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Holiday Horror: the 4th of July Series

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When it comes to holiday movies, the Fourth of July is a theme that continually gets skipped over. Why? Because it’s tough to inject a horror theme into a holiday that really doesn’t have a central figure. Christmas has Santa Claus. Easter has The Easter Bunny. Thanksgiving has a turkey, or Pilgrims, or American Indians. Halloween has anything wearing a mask.

What does the Fourth of July have, really? Some dead presidents? Drunken idiots blowing up their hands with fireworks? The guy working the grill?

Luckily, some movies have risen to the challenge and give us a chance to watch some holiday-themed movies for the 4th of July after the fireworks die down.

In no particular order, here are some 4th of July-themed horror movies.

Uncle Sam (1996)

Uncle Sam/A-Pix Entertainment

Uncle Sam/A-Pix Entertainment

Plot: A casualty of Desert Storm is reanimated, and proceeds to terrorize his hometown by killing people in patriotic ways while wearing an Uncle Sam costume on the Fourth of July.

Yes, that is the basic plot. Uncle Sam is not a good movie. Instead, it is group with other campy horror movies of its time such as Jack Frost (the mutant killer snowman version) and Santa’s Slay. The director, William Lustig, also directed the Maniac Cop series.


Jaws (1975)

Jaws/Universal Pictures

Jaws/Universal Pictures

Plot: A Great White shark finds its way a little too far North and terrorizes a small vacation town, eating anyone stupid enough to swim or boat in its presence.

It’s almost a shame to cubbyhole Jaws into holiday-themed movies because it’s an amazing film on its own. However, the Fourth of July is the holiday that gets the tourists to the island community of Amity, which makes to decision to keep the beaches open while a man-eating shark is on the loose that much more scary and leads political activists to point at this plot-line and scream, “SEE? THE GOVERNMENT DOESN’T CARE ABOUT US!”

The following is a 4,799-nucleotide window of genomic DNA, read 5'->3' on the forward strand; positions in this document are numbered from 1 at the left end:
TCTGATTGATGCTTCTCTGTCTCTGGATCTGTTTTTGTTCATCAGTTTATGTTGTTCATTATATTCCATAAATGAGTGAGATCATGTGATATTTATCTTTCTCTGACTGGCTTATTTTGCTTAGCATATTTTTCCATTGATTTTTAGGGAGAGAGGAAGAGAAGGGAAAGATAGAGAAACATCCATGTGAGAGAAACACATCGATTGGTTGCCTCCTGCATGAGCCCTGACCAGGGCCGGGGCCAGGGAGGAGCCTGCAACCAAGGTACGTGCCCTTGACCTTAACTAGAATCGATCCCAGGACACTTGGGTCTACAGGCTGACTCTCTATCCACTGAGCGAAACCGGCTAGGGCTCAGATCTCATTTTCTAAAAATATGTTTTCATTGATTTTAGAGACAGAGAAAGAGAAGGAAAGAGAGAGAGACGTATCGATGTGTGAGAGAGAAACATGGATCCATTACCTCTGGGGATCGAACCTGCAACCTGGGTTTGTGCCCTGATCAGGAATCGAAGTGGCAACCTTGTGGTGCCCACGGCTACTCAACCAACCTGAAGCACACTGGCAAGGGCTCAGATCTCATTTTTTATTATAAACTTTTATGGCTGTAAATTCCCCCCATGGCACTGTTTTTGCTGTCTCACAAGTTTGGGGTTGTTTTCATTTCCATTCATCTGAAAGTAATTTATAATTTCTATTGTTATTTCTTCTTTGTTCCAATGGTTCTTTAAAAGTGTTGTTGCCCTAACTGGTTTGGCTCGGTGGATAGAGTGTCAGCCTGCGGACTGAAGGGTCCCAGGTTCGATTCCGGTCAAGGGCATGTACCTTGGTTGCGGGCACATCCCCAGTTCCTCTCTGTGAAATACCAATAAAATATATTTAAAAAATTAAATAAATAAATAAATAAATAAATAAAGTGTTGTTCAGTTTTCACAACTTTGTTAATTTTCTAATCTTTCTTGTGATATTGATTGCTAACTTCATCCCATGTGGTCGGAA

The Bay (2012)

The Bay/Lionsgate/Roadside Attractions

The Bay/Lionsgate/Roadside Attractions

Plot: A small Maryland town is destroyed physically and mentally by commercial pollution and political oversight when mutated parasites begin infesting people’s bodies around the Fourth of July.

Mutant killer anything is usually the sign of a terrible movie with no substance, but The Bay is anything but. Using the fear of ecological disaster along with governmental apathy, The Bay may be one of the best sociological thrillers of our time. It just so happens to take place around the 4th of July.


Return of the Living Dead (1985)

Return of the Living Dead: Hemdale

Return of the Living Dead: Hemdale

Plot: A pair of medical surplus employees unwittingly release a batch of chemicals that re-animate both the dead and 80s punkers alike.

The Return of the Living Dead takes place on July 3rd. Usually a date isn’t what makes a holiday horror movie, but we also have a chemical gas developed by the U.S. military re-animating the dead into intelligent zombies that can speak. Okay, their speech is relegated to saying, “Brains!” over and over again, but it’s more speech than zombies usually get.


I Know What You Did Last Summer (1997)

I Know What You Did Last Summer/Columbia Pictures

I Know What You Did Last Summer/Columbia Pictures

Plot: A car-load of teenagers run over a stranger and dump the body into the sea. One year later, a figure in a rain slicker, possibly the Gorton fisherman, stalks them.

If you ever wanted to see 90s teen-boppers Jennifer Love Hewitt, Sarah Michelle Gellar, Ryan Phillippe, and Freddie Prinze Jr. (all who suspiciously have repeating letters in their names) terrorized by a serial killer, this is the movie for you. In fact, it is the only reason to watch this cookie-cutter 90s slasher that destroyed a great young adult book series.

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Patrick began collecting a library of VHS tapes, DVDs, and CDs when he was young, and continues to build a library that could easily double as a video store and/or a revitalized Tower Records.

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